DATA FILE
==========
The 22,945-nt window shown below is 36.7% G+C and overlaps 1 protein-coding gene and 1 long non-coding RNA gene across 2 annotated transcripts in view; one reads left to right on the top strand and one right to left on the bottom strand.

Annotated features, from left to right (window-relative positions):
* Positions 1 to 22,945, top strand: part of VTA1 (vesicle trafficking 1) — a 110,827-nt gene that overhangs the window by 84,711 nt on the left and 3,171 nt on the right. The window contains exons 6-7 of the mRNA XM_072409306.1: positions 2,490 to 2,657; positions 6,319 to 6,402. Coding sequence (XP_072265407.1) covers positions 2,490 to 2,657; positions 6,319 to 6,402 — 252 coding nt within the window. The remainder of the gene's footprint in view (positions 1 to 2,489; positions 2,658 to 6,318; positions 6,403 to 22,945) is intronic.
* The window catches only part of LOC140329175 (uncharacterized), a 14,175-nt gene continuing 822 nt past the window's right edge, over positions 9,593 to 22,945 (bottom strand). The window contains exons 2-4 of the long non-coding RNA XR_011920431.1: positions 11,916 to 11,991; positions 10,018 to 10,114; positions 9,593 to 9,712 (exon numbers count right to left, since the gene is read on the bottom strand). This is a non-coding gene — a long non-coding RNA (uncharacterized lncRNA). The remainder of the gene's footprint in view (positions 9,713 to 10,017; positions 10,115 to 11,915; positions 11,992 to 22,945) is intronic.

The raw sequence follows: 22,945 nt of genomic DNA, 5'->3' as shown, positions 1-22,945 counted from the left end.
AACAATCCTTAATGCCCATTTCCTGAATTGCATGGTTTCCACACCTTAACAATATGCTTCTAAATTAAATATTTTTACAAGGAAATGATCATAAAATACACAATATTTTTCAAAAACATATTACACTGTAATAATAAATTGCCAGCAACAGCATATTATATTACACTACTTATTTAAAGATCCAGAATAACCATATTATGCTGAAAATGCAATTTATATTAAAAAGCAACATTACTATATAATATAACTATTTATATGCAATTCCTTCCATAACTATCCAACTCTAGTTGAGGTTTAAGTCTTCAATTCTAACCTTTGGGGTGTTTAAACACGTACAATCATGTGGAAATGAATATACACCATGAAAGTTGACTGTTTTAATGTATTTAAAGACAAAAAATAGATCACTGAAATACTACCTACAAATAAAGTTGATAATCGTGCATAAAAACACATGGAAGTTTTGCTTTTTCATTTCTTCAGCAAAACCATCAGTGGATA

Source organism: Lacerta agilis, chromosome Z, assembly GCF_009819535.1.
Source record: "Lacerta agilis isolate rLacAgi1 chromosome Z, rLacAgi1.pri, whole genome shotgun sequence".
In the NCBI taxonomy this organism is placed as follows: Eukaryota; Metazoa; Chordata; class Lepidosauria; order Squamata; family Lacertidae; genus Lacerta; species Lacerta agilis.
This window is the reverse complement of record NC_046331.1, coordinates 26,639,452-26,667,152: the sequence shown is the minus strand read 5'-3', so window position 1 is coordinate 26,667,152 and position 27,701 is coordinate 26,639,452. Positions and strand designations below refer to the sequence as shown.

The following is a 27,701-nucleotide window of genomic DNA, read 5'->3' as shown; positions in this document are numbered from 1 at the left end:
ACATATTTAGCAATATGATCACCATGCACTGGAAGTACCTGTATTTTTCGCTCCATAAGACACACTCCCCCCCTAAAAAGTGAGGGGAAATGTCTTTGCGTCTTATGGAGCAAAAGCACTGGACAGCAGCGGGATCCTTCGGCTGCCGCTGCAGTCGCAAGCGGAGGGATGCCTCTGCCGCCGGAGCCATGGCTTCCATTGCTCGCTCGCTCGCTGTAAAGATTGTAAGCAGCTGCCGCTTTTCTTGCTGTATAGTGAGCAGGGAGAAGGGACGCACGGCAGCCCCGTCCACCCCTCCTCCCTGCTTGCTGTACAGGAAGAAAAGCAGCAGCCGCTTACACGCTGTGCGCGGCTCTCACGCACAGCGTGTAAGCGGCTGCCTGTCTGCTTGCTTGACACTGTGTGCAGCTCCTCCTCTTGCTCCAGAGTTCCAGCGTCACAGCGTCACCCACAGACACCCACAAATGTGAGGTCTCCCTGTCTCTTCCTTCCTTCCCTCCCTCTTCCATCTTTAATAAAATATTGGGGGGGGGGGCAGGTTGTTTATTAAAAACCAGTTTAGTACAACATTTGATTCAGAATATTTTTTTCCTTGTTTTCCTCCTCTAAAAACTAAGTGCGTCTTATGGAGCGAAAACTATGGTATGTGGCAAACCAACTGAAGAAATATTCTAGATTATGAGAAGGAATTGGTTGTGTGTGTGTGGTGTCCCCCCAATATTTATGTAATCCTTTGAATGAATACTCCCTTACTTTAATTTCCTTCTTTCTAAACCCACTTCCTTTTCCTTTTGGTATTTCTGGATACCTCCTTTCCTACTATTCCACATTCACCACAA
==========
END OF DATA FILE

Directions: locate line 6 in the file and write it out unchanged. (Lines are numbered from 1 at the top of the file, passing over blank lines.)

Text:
AACAATCCTTAATGCCCATTTCCTGAATTGCATGGTTTCCACACCTTAACAATATGCTTCTAAATTAAATATTTTTACAAGGAAATGATCATAAAATACACAATATTTTTCAAAAACATATTACACTGTAATAATAAATTGCCAGCAACAGCATATTATATTACACTACTTATTTAAAGATCCAGAATAACCATATTATGCTGAAAATGCAATTTATATTAAAAAGCAACATTACTATATAATATAACTATTTATATGCAATTCCTTCCATAACTATCCAACTCTAGTTGAGGTTTAAGTCTTCAATTCTAACCTTTGGGGTGTTTAAACACGTACAATCATGTGGAAATGAATATACACCATGAAAGTTGACTGTTTTAATGTATTTAAAGACAAAAAATAGATCACTGAAATACTACCTACAAATAAAGTTGATAATCGTGCATAAAAACACATGGAAGTTTTGCTTTTTCATTTCTTCAGCAAAACCATCAGTGGATA